New York State Ethics Commission
Alfred E. Smith State Office Bldg.
80 South Swan Street, 11th Floor, Suite 1147
Albany, NY 12210
Whether actual compensation received or the compensation attributed to the job rate should be the test for determining the financial disclosure requirement.
The following advisory opinion is issued in response to an inquiry from [ ], a professor in the Department of [ ] at the City College of New York, a college of the City University of New York ("CUNY"). [The State employee] argues that because his actual compensation from CUNY for 2003 was $69,076.23 and less than the filing rate of $70,851, he should not be required to file the 2004 financial disclosure statement although he acknowledges that, but for his being on half-pay sabbatical leave for the Spring 2003 semester, he would have earned in excess of the job rate of a Grade-24 and would be a required filer.1
Pursuant to the authority vested in the New York State Ethics Commission ("Commission") by Executive Law §94(15), the Commission hereby renders its opinion that pursuant to Public Officers Law §73-a, it is the job rate of the position in which the State officer serves as of April 1st of the year in which the form is due, and not the actual compensation received during the previous calendar year, that determines whether an individual is subject to the financial disclosure requirements.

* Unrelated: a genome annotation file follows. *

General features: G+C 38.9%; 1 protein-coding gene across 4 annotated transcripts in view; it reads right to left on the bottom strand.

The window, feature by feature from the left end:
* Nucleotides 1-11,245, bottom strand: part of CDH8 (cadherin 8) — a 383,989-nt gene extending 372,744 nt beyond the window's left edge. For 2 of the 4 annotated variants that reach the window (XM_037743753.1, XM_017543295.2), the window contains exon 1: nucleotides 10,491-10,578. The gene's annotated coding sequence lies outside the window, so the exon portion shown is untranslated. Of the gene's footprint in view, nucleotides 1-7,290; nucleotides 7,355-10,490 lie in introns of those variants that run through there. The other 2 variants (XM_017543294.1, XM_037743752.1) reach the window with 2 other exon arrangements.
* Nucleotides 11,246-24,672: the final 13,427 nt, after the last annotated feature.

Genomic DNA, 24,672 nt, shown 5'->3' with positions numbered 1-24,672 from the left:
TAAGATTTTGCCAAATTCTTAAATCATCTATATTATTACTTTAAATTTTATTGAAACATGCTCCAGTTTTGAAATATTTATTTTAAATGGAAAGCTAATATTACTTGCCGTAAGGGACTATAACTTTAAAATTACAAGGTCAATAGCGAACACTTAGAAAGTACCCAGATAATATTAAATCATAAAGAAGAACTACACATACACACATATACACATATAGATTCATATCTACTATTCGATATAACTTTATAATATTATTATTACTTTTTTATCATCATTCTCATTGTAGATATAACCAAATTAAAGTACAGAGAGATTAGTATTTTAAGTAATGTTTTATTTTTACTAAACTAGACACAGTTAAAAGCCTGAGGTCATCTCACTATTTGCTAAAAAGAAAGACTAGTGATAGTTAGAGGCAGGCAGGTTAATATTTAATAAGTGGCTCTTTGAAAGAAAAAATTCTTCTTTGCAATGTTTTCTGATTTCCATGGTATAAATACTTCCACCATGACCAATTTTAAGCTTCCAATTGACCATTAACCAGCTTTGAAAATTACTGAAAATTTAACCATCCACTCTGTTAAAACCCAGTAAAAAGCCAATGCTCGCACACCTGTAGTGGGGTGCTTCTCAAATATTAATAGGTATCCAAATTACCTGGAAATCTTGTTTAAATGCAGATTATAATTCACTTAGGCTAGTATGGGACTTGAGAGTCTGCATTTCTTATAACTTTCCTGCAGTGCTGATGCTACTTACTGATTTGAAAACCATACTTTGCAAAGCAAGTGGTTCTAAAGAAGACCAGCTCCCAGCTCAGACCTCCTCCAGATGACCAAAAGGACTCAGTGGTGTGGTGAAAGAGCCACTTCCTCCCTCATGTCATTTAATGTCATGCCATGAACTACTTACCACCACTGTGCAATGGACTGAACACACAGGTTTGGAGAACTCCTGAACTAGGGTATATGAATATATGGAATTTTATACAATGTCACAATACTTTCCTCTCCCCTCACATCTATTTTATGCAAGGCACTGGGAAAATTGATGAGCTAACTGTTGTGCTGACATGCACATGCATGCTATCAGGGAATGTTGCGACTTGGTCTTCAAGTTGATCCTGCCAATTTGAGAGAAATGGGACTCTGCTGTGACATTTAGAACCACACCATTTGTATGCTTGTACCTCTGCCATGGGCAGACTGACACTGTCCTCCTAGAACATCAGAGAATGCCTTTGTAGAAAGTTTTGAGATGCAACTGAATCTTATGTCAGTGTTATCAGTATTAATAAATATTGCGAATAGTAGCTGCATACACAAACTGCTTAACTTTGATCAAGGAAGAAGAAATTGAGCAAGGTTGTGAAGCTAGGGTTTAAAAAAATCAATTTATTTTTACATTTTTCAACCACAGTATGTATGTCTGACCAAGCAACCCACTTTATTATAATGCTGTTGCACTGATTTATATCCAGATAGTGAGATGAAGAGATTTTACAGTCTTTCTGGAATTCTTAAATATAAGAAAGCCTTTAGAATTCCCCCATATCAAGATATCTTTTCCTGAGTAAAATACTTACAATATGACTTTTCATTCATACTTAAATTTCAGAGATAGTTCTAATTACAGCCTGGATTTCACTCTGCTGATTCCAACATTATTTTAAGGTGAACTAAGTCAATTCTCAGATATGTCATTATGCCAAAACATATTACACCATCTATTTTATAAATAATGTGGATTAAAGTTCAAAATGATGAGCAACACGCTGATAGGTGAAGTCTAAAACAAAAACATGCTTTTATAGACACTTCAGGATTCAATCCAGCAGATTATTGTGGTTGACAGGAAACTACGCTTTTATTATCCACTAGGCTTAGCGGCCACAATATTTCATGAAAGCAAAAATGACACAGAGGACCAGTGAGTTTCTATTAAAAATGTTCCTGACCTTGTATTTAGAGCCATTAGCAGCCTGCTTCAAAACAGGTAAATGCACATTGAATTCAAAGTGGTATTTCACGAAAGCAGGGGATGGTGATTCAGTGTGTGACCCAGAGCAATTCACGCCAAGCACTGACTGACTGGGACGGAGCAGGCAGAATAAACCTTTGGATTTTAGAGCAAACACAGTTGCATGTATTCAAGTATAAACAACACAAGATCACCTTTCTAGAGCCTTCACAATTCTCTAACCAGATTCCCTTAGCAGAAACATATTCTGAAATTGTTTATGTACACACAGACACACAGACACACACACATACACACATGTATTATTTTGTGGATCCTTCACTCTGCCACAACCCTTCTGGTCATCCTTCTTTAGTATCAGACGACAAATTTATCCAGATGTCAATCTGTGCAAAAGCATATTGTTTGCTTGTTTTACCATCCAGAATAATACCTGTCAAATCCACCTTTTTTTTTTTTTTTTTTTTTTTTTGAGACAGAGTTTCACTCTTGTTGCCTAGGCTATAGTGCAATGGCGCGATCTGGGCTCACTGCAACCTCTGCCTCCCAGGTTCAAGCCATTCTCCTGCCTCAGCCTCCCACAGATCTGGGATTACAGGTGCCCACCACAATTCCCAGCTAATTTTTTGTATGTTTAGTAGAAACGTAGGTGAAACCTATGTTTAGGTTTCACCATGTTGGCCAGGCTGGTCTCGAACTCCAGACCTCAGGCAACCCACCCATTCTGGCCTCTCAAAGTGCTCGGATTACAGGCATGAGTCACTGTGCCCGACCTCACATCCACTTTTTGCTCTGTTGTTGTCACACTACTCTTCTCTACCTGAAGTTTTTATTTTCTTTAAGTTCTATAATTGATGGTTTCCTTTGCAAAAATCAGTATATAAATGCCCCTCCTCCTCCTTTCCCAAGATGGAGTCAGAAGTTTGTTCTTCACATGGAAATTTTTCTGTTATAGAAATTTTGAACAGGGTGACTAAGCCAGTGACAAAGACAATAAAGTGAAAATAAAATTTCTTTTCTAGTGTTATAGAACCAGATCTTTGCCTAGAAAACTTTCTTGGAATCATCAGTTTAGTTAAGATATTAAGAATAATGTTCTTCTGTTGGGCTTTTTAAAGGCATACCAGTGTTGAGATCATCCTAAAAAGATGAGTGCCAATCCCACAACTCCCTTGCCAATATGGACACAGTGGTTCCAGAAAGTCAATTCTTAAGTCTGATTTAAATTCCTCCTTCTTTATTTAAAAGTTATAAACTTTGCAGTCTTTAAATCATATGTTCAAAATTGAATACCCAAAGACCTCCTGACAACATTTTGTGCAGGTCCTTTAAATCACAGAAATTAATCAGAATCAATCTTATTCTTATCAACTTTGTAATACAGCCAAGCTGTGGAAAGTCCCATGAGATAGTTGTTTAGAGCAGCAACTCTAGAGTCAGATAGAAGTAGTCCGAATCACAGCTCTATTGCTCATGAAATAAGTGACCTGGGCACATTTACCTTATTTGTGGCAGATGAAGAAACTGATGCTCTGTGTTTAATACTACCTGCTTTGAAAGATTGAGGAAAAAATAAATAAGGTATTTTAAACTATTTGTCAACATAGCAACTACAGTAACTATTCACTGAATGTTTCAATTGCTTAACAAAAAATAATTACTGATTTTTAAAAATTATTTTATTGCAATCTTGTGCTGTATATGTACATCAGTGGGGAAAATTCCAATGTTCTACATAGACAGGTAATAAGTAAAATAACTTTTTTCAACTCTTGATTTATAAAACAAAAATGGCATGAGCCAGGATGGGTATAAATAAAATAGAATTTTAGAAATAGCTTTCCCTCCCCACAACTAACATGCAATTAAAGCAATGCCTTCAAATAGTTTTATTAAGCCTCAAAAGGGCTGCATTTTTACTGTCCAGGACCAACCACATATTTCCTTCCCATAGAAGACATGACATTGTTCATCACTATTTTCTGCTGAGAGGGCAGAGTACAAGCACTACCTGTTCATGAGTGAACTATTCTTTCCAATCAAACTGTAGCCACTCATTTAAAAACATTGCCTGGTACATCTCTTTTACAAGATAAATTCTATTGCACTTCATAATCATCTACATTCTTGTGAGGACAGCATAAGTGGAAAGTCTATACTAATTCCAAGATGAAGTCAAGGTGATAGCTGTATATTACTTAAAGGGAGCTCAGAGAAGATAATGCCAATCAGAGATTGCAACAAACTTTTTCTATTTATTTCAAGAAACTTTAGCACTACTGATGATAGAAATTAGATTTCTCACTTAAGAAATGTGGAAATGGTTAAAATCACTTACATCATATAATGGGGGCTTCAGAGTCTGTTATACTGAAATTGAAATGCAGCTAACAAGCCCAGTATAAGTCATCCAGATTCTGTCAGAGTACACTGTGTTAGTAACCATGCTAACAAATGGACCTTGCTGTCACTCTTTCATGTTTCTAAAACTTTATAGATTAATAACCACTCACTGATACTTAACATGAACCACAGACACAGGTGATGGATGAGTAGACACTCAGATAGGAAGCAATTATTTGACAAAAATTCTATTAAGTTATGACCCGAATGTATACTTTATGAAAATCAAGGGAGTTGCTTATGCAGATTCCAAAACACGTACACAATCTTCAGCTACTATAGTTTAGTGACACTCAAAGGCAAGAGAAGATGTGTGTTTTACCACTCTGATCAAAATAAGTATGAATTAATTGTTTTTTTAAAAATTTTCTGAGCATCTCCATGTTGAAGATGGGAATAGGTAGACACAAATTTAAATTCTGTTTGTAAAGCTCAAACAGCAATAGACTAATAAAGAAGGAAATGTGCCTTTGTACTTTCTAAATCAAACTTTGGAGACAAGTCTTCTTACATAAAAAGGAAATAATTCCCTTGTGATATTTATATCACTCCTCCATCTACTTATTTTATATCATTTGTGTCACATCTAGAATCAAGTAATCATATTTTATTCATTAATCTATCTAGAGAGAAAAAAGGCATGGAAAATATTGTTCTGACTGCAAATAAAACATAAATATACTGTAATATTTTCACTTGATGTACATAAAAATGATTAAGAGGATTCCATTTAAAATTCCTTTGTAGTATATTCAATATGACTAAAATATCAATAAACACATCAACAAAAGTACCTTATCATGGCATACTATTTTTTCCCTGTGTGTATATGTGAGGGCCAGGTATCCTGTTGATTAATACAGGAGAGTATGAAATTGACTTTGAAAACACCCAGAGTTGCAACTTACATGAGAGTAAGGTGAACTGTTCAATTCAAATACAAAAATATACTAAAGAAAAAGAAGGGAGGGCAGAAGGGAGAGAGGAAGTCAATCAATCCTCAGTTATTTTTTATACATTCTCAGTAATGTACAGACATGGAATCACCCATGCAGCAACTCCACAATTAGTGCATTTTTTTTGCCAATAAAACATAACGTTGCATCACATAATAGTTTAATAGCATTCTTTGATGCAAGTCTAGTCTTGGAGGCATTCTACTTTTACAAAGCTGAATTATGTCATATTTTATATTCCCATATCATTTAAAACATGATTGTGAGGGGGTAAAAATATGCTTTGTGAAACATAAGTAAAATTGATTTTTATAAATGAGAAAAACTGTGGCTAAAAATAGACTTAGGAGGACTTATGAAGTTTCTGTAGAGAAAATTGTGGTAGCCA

Public Officers Law §73-a(1) provides:
(c) The term "state officer or employee" shall mean:
(ii) . . . officers and employees of state departments, boards, bureaus, divisions, commissions or councils or other state agencies, who receive annual compensation in excess of the filing rate established by paragraph (l) of this subdivision or who hold policy-making positions, as annually determined by the appointing authority and set forth in a written instrument which shall be filed with the state ethics commission . . . provided, however, that the appointing authority shall amend such written instrument after such date within thirty days after the undertaking of policy-making responsibilities by a new employee or any other employee whose name did not appear on the most recent written instrument;
(l) The term "filing rate" shall mean the job rate of SG-24 as set forth in paragraph a of subdivision one of section one hundred thirty of the civil service law as of April first of the year in which an annual financial disclosure statement shall be filed.2
According to the statute, individuals required to complete the financial disclosure statement are those who (1) have been designated as policymakers by their appointing authority or (2) "receive annual compensation in excess of the filing rate" as of April 1st of the year in which the financial disclosure form is due. It is the second part of this requirement that is at issue.
The Commission has always considered that it is the job and the attendant job rate as of April 1st of the year in which the form is due that cause one to file the form and not the income actually earned from the position during the previous calendar year. This is a reflection of the Legislature’s intent to cover State employees in positions at the Grade-24 job rate and above.